I am constantly on a journey to become more sustainable in the way I live my life, it’s been a long journey starting from when I first learned about climate change aged 12 up until where I am today. You don’t have to flip your life round in one go, you just start small and adapt bit by bit. I slowly started giving up single use plastics, I have a compost bin for food scraps, I buy most of my furniture second hand and even my curtain fabric is all linen because it’s natural and built to last. I also do a lot of fundraising through my work for various wildlife conservation charities. Protecting our planets forests and other wild spaces is of upmost importance when it comes to securing the future of our planet, we can’t just keep taking things out from the planet, we have to start putting things back.
Where do you shop for your second hand clothes?
Not long ago I discovered the joy of the app Depop which has honestly made buying second hand clothes a piece of cake because you can literally search for what you want! There’s so many nice things on there. However, I have noticed that many items are listed as “never worn” or “only worn once” and that does again demonstrate the fast-fashion trend where people are buying without thinking. It’s a very wasteful mindset. That’s why I love vintage shops like the Hippie Shake, because it’s about the longevity of clothing, the antidote to this ‘throw away’ culture.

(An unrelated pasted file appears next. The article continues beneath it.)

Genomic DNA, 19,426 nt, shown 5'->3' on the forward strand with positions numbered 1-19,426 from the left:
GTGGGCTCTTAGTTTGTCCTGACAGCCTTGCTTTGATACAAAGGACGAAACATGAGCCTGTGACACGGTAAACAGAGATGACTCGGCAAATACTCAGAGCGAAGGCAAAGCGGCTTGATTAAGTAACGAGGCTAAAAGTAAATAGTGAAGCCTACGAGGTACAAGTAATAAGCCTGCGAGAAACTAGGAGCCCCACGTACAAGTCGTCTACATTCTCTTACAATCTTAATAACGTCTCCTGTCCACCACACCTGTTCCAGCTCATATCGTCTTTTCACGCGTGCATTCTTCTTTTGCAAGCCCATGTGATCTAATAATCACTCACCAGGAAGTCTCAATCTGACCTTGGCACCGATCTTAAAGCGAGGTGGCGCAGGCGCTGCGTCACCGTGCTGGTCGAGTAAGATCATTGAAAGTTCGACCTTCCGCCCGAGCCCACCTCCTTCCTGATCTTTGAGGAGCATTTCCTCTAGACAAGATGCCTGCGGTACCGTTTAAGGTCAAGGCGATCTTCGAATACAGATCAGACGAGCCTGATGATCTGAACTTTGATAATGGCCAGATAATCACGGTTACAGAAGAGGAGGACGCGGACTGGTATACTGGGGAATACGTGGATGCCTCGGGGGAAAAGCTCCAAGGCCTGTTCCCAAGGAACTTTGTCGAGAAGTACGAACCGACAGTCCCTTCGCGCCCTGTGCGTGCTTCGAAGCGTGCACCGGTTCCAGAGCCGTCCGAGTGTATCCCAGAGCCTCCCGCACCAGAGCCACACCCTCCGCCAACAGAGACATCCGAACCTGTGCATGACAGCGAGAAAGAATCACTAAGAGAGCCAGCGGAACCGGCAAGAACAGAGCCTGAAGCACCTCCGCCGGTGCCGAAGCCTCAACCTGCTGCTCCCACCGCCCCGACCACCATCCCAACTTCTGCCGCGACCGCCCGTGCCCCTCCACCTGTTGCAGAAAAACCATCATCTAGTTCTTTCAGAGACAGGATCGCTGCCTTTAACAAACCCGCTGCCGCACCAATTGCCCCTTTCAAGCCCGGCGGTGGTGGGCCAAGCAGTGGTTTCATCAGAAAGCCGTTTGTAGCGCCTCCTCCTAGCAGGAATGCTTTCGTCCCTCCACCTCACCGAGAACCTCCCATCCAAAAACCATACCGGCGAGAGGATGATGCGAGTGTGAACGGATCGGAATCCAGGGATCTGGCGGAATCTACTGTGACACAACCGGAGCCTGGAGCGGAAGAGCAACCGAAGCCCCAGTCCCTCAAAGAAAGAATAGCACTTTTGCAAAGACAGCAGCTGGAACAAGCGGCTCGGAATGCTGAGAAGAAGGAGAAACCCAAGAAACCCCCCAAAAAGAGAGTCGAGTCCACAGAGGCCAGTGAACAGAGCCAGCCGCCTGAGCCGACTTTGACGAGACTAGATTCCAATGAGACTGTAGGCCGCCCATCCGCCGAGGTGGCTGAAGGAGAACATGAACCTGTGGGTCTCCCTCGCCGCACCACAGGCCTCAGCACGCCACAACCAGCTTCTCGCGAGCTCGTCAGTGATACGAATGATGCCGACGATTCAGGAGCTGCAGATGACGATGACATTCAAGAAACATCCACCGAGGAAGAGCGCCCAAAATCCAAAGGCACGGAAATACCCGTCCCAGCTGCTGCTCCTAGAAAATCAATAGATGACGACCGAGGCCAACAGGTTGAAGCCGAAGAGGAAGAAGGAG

What small changes do you think people can action which will make a big difference?
Just start with one thing – buy a resuable coffee mug, try Meatless Mondays, buy a few pieces of clothing second hand. Make changes step by step, it can’t happen overnight but it does need to happen. Educating yourself is key, reading up on the reality of climate change or the negative impact of the textile industry – it’s all good motivation to help you make changes and allows you the opportunity to educate others. Starting the conversation with friends and family and being vocal on your social media is just as important. We have to make talking about this stuff the norm – at the moment most people just don’t want to think about it.
What upsets you most about the current world we live in?
I think it’s the attitude that a lot of people have when it comes to issues like climate change. I think so many of us feel disempowered, we are informed about what’s happening but we just don’t feel like there’s anything we can do, and the reality of it is too much for us to want to even want to think about it. We need people to feel inspired and motivated – with this comes change!